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Two UW Oshkosh faculty members helped create an important exhibition featuring the first Hmong solo artist in the historic Paine Arts Center and Gardens.

Chong Moua, left, and Choua Xiong pose in front of artist Mao Lor’s photo and story.

Chong Ntxoo Moua, assistant professor of UWO Hmong Studies, co-curated Mao Lor: A Journey through Hmoob Paj Ntaub, an exhibition that showcases more than two dozen of Lor’s hand-sewn and embroidered artwork, and Choua Xiong, assistant professor of Hmong Studies, helped develop and coordinate the K-12 curriculum for students who visit the exhibit.

Moua and Xiong said that the exhibition is more than just another art installation because of its historical significance. 

 “I was happily emotional and very proud of all the work we put in,” said Moua, who worked with co-curator and artist Ger Xiong/Ntxawg Xyooj. “I got all the feels because it was so amazing to see Hmong art occupy the gallery space. We were able to turn that gallery, which most recently hosted Rodin sculptures, into a Hmong space. That contrast is not lost on me.” 

Moua was born in Laos before her family fled to Thailand. Her family came to the U.S. as refugees in 1989 and settled in California where she grew up. Xiong, born in Ban Vinai Refugee Camp in Thailand, grew up in Appleton.  

 “Hmong art is historically not seen as having the history and/or value of some pieces that have previously been featured at the Paine, but this exhibition definitely demystifies those dominant ideas,” Xiong said. “My hopes are that people can reorient themselves to see and recognize Hmong artists as valuable knowledge producers and contributors to their own lives. Hmong people are not just victims of the Secret War or worthy of recognition because they ‘helped’ Americans during the Vietnam War.”  

In this video, Chong Moua and Choua Xiong talk about the value of showcasing Hmong art in prominent spaces:


Xiong said Lor’s work tells stories of the Hmong people other than those associated with war. “The works shown in this exhibition…featuring Mao’s life and her craft does not focus on the Secret War, but that Hmong paj ntaub has always existed before Americans encountered Hmong people,” Xiong said. “Thus, this exhibit does not exoticize Hmong people in the Fox Valley but recognizes that Hmong talent is a norm in the Fox Valley. By featuring Mao, we get to name and associate Hmong textile with an artist rather than a faceless, nameless Hmong person.”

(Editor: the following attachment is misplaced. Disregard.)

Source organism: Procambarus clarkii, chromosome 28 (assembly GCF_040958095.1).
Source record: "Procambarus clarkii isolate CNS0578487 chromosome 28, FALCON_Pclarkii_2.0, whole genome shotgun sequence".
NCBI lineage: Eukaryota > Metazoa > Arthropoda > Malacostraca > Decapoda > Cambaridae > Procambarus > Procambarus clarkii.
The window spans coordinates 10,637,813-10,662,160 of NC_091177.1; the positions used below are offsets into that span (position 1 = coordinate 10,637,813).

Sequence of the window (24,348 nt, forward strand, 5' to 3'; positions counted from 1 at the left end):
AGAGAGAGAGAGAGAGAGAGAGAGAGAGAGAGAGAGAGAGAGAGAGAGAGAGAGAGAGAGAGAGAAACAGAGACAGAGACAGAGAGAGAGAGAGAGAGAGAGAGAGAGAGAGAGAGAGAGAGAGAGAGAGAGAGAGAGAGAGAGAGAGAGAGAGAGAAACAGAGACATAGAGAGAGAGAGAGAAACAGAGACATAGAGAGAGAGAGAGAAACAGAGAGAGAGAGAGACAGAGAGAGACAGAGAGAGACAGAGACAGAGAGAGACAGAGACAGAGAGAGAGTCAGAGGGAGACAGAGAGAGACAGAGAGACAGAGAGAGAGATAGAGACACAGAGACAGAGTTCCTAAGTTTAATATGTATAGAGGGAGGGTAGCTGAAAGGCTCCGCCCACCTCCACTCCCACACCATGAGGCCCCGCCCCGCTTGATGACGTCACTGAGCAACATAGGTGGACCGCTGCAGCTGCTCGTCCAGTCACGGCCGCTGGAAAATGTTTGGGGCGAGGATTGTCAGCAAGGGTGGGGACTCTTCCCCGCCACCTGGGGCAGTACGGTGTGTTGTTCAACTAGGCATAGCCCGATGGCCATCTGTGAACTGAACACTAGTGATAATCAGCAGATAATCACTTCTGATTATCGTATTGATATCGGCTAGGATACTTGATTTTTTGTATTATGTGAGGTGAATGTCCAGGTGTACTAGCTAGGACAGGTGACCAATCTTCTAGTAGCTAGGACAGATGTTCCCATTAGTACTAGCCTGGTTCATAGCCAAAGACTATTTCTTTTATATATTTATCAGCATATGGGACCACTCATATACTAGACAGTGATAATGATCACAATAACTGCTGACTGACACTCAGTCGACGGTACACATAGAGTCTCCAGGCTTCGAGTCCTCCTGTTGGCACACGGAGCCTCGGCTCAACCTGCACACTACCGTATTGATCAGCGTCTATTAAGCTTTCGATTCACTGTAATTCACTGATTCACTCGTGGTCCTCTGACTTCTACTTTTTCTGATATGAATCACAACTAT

Moua added that the exhibit is a celebration of people in the community.

“One thing I love about this exhibit is that it’s both a Hmong story and also a very local Fox Valley story,” she said. “It shows the vibrancy of both and how both stories can be told and celebrated together. Mao Lor has been a vendor at the art/craft fair hosted by the Paine for 20 to 30 years now, so this exhibit is really about bringing Mao from the outside of the Paine to the inside—to be a featured artist that deserves the honor of a solo exhibit to showcase her life’s work.”

The exhibition also features a documentary by filmmaker Soua Vang about Lor’s art. 

Lending expertise

 Aaron Sherer, executive director of the Paine, welcomed the partnership with Moua and Xiong, as well as the other Hmong professionals who contributed to the project. 

“The Paine had the impulse to present Mao Lor’s textiles in a major exhibition, but we didn’t have the cultural perspective or expertise to ensure it would be done well,” Sherer said. “Fortunately, the faculty in UWO’s Hmong Studies program, Chong Moua and Choua Xiong, were willing to bring their full selves to shaping the project.” 

Sherer said the educational program led by Xiong will continue to have an impact beyond the walls of the Paine.

We already have more than 40 school groups, from lower elementary to college, who are planning to participate in educational activities centered around the exhibition,” he said. “After the exhibition, we will create a module with some of the cloths, the documentary film, and variety of educational activities that can travel to schools for years to come.” 

Learn more:

Hmong Studies at UWO


Moua and Xiong are co-curators of “Suitcase from Niam: Khoom Phij Cuam,” which extends Mao’s story about textile as inheritance and learning Hmong knowledge from her mother and grandmothers. For more information about the exhibition, visit the Paine Art Center and Garden’s website HERE

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